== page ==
Thandi Klaasen, the iconic South African jazz musician who died aged 86 on Sunday, from pancreatic cancer, will be given a “heroine’s farewell,“ with the South African government stepping in to support her family.
Speaking to SABC News on Monday‚ Arts and Culture Minister Nathi Mthethwa said: “We will be working very closely with the family to ensure that the people’s hero is laid to rest in a dignified way.”
President Jacob Zuma is among those who have paid tribute to Klassen. He said the nation had lost a leading pioneer of jazz.
“We have lost one of the leading pioneers of South African jazz music and promoters of the country’s cosmopolitan culture. She was a role model to many of our young and upcoming musicians and her legacy will live on for generations to come‚” Zuma said.
“We convey our deepest condolences to her family‚ relatives and all in the arts and culture industry. May her soul rest in peace‚” Zuma added.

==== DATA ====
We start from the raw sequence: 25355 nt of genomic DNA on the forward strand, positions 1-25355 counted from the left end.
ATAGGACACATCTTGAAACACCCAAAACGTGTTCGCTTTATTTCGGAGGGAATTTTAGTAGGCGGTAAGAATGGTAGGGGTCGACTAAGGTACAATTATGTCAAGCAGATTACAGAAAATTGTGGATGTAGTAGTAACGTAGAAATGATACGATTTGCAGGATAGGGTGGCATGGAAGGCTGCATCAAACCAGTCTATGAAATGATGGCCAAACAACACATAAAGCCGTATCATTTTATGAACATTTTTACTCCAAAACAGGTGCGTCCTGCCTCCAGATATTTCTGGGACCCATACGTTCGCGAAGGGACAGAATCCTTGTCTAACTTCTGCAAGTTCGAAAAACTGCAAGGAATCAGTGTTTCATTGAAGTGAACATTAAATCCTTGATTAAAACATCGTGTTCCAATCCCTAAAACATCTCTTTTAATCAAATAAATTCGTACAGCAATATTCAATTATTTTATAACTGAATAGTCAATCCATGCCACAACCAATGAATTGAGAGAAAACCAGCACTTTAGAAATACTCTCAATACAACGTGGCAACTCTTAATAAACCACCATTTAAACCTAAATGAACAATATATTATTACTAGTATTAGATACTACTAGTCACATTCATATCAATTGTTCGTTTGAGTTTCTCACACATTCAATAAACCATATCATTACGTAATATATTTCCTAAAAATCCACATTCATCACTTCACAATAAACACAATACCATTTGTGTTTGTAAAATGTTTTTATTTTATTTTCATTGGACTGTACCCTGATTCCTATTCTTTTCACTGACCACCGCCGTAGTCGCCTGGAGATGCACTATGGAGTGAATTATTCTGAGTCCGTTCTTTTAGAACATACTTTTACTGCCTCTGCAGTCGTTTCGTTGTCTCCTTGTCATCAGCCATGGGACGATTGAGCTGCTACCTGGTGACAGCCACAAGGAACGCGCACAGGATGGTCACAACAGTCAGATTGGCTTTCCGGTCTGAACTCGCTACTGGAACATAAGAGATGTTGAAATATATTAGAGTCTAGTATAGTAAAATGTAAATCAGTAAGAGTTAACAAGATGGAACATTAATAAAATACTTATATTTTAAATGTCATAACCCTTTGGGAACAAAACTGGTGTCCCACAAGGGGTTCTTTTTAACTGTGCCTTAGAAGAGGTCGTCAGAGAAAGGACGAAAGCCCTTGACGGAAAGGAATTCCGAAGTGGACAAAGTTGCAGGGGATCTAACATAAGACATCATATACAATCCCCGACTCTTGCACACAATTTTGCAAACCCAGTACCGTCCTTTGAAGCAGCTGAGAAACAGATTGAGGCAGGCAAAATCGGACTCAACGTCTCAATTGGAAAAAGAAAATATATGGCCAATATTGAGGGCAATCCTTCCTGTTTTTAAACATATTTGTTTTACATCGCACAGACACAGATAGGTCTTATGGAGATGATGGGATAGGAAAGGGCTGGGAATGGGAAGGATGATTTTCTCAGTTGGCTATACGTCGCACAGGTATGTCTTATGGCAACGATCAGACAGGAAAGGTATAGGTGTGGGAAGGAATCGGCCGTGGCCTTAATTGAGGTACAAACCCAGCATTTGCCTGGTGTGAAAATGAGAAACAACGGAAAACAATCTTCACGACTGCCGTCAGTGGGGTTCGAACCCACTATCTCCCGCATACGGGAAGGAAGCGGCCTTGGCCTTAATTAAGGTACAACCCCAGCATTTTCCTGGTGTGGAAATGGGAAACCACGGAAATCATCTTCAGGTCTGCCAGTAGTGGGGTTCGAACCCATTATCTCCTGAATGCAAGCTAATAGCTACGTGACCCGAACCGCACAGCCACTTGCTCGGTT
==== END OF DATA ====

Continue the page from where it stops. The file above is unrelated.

Furthermore, Zuma noted that Klaasen had earned several awards and honours‚ including the National Order of the Baobab which was bestowed on her for her excellent achievement in and contribution to music.
Klaasen, who rose into stardom from a humble background – her father was a shoemaker and her mother a domestic worker – performed with US stars such as Roberta Flack and Patti LaBelle, in a career spanning more than 50 years.
Her face was permanently disfigured in an acid attack by a jealous rival when she was still a teenager. Recalling that incident later in life, Klaasen said: “Even if people in the street make you feel like you have leprosy or like you’re dirty… you must be strong”.
A memorial service in honour of Klaasen will take place on Wednesday before she is laid to rest on Friday.